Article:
Each day, the Internet becomes more present in daily life, primarily through tools of socialization and social sharing. According to Kuss and Griffiths (2011), social networks are perceived as a "global consumer phenomenon," exponentially increasing in use in recent years. Certainly, the use of the Internet presents several positive aspects, such as rapid access to information, cooperation and solidarity (Castells, 2013). However, it also has negative effects when it is used to excess, causing personal, academic and professional losses to users (Oliveira & Pasqualini, 2014).

Based on this scenario, for years, Caplan (2002) recorded the growing interest of researchers in establishing links between the intensive use of the Internet and psychosocial well-being. However, he highlighted that the studies were limited by the lack of a measuring instrument that adequately explained the problematic use of the Internet. Thus, considering the importance of having tools to measure the problematic use of the Internet in the Brazilian context, this study seeks to gather evidence of the validity and reliability of the scale proposed by Salgado, Boubeta, Tobío, Mallou and Couto (2014) - the Scale of Problematic Internet Use (SPIU).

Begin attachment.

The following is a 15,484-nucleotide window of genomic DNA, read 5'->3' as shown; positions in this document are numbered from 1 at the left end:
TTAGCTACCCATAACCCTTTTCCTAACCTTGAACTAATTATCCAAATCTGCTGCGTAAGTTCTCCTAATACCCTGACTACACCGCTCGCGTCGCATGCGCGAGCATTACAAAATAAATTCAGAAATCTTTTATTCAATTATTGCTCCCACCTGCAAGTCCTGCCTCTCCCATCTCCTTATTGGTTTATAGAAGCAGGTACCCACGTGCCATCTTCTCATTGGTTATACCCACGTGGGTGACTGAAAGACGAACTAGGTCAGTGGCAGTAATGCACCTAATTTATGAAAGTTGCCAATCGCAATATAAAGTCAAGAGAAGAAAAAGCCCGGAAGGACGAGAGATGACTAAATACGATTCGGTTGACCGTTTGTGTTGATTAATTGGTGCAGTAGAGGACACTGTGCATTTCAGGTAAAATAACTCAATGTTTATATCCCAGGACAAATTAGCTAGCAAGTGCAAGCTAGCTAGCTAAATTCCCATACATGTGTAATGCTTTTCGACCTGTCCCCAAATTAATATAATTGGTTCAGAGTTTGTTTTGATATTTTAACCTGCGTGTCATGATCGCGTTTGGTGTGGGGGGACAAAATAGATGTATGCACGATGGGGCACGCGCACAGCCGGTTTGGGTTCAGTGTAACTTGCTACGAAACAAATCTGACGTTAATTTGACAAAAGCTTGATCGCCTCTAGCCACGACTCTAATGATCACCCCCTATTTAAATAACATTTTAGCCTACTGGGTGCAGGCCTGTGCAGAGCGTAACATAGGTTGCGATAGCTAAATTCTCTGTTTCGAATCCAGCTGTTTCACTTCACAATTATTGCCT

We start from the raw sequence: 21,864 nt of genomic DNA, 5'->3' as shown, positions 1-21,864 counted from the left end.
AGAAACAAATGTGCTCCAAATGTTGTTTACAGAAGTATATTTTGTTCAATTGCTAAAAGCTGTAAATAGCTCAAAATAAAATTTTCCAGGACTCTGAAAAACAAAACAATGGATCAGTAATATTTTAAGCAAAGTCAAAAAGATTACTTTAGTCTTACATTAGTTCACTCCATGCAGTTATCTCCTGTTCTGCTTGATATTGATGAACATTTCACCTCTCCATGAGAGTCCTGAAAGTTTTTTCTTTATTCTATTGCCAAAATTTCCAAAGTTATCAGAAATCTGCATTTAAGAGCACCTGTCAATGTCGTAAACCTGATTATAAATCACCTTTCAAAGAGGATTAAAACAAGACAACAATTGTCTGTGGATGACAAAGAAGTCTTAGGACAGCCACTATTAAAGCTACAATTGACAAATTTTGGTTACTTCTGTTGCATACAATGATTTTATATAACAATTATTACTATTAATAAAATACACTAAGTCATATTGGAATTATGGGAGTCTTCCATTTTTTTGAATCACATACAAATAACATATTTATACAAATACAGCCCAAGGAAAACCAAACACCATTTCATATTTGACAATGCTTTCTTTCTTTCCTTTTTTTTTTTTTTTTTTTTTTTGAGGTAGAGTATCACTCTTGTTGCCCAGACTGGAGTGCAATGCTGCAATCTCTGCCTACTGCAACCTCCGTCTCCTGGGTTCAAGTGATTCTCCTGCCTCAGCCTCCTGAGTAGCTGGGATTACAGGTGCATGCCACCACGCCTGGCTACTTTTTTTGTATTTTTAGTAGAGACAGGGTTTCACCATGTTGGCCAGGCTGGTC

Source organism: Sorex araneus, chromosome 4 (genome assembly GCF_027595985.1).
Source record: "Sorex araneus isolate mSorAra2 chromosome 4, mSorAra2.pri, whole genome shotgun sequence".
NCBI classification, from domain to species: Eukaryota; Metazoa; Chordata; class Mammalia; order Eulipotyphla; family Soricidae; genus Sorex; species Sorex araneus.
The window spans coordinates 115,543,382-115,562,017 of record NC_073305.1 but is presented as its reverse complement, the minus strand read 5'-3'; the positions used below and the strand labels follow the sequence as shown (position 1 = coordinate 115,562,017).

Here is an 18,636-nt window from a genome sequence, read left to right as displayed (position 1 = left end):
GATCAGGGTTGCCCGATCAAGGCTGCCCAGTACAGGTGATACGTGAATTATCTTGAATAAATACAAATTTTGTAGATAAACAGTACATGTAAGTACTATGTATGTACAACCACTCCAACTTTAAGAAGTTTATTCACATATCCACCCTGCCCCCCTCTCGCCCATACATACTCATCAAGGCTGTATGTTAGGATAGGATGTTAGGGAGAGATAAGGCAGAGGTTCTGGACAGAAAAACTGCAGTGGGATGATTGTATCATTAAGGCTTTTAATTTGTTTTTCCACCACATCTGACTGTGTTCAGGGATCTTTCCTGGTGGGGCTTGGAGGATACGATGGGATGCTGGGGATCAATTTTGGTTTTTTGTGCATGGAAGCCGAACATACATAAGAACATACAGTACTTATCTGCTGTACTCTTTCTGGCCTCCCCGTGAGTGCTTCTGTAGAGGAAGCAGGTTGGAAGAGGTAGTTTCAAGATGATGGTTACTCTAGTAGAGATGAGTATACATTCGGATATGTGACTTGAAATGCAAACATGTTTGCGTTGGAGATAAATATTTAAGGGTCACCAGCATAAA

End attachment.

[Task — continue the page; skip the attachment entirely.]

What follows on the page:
Studies and evaluation of the problematic use of the Internet

During the twentieth century, the Internet revolutionized the daily lives of the population and became an essential component of people’s routines. The Internet is effectively one of the most widely used technologies, with over one billion users worldwide (Picon, Karam, Breda, Restano, Silveira, & Spritzer, 2015). It is important to understand the relevance of the Internet in people's daily lives. There are many reasons for young people and, in the case of this study, university students to use the online network, even after the identification of benefits and risks (Marques, Pinto, & Alvarez, 2016).